Of course, the CBC 'shirts' have all kinds of inventive justifications for these egregious violations of conflict-of-interests policies, none of which sound valid. If you are interested in reading them, check out the original story.

Needless to say, I and doubtless many others would say those 'explanations' come nowhere close to passing the olfactory tests of most reasonable people.


  1. Progressive bloggers remain tied to corporate entities who use whatever tools at their command to enforce censorship. Maybe they should setup and use a blogging system free from corporate control. I will try, but I will be censored.

    Happy Christmas!

    1. Happy Christmas, Anon. I'm not quite sure what your experience has been, but even though my blog is provided by Google, I have never experienced any form of censorship. I suppose that is an ultimate possibility, but I know of no one that has happened to.

  2. Manulife is also the private for profit company that has had a stranglehold on managing the Canadian Armed Forces ' Vocational Rehabilitation Program (SISIP) for medically released injured soldiers. The very same program that is embroiled in a class action lawsuit with Harper's petty vindictive selfish government, that claims no social contract with Canada's injured troops.

    1. A very interesting piece of information. Thanks, Anon.

  3. I thought fairly highly of Amanda Lang when she first joined the CBC. Since then I have become less and less impressed. She's a competent presenter but shows no real insight. She seems to be most motivated by being able to mingle and make nice with the big money movers and shakers and I don't see any indications that she is willing to rock the boat to expose uncomfortable truths. This is further borne out by her willingness to play the "long-suffering-wife" role to O'Leary's ranting husband-troll.

    That she is deep in the pockets of fund companies comes as a disappointment but as no real surprise. I mean, only paired against a lunatic like O'Leary could she be considered anything but very pro-big-business, much left a left-leaning moderate.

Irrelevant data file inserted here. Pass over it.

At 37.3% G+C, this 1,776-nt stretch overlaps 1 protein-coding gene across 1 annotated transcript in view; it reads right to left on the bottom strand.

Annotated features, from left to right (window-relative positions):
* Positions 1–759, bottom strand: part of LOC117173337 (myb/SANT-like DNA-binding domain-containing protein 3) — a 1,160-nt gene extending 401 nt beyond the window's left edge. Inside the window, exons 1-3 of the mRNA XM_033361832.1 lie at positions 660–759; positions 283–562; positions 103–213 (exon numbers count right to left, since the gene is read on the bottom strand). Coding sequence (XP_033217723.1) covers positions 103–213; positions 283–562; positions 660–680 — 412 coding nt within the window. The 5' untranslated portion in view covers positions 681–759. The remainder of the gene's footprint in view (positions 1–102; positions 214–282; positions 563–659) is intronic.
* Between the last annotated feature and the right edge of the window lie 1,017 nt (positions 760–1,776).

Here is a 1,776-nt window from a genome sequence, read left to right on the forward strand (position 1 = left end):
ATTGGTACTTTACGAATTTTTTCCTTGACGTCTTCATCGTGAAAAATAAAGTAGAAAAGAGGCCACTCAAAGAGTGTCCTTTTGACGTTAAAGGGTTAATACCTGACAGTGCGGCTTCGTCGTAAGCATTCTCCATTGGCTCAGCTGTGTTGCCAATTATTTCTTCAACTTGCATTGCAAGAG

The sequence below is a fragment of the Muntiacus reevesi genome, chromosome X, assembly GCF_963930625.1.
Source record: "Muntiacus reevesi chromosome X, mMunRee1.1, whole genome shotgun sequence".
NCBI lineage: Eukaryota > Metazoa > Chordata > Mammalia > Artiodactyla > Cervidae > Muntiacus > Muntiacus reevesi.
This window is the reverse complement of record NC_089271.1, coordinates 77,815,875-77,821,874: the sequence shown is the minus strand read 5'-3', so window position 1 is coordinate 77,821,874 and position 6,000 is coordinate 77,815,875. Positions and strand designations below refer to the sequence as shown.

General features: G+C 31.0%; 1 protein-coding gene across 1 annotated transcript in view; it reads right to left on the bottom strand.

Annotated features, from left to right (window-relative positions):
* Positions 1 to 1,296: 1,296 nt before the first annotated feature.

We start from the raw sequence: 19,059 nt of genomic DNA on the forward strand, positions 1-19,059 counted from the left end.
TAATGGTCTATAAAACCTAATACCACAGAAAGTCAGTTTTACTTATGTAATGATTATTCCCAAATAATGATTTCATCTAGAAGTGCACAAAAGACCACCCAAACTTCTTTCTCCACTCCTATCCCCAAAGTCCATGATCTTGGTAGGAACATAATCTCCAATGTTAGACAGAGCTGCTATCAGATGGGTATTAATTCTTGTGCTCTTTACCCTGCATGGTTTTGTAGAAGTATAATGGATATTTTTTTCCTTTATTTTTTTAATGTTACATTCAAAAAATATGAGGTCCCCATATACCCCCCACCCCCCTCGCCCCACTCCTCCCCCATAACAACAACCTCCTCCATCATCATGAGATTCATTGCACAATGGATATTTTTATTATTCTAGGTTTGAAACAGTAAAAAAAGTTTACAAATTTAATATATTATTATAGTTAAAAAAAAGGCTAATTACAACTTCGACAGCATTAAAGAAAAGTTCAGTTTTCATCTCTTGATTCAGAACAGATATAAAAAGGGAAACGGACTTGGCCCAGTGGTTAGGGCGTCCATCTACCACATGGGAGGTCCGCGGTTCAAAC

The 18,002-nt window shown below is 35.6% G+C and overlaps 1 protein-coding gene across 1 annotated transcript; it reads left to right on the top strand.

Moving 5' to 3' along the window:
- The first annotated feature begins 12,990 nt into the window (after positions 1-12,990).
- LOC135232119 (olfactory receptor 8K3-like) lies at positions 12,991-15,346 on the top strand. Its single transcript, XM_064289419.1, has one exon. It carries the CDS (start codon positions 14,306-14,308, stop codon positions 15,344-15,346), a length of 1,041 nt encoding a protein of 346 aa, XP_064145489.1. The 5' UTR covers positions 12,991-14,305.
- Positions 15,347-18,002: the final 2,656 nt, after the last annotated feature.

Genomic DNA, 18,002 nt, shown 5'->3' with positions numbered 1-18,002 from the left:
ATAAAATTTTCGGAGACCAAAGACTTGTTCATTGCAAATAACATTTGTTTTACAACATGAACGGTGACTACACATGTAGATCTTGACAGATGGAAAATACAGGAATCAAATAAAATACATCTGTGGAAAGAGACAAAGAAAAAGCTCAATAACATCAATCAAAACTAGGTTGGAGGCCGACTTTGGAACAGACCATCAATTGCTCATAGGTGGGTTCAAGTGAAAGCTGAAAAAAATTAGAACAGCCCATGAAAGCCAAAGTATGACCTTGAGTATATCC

As for Manulife, their insurance arm provided extended health for a previous employer. I had a claim for a device prescribed by a leading orthopedic trauma sugeon initially rejected. When I called to check on this I was told that the phone person "had never heard of" this device before. I had to get a certificate from the provincial government for it. When I got through to them, the guy on the phone said "Let me guess, ... Manulife. I have a form letter for them."

    1. Thanks for your comments, Anon. Given the current timidity of the CBC and its apparent policy of appeasing its political masters, your observation about Lang ("She seems to be most motivated by being able to mingle and make nice with the big money movers and shakers and I don't see any indications that she is willing to rock the boat to expose uncomfortable truths.") makes it sound like she is just the eventual replacement for Peter Mansbridge the Corporation would be comfortable with.

  4. It seems like the Cons don't have to work very hard at dismantling the CBC as the main celebrities paid by the network are doing a great job at ruining it's credibility.

    1. As time goes on, Anon, there seems less and less worth saving of the CBC, doesn't there?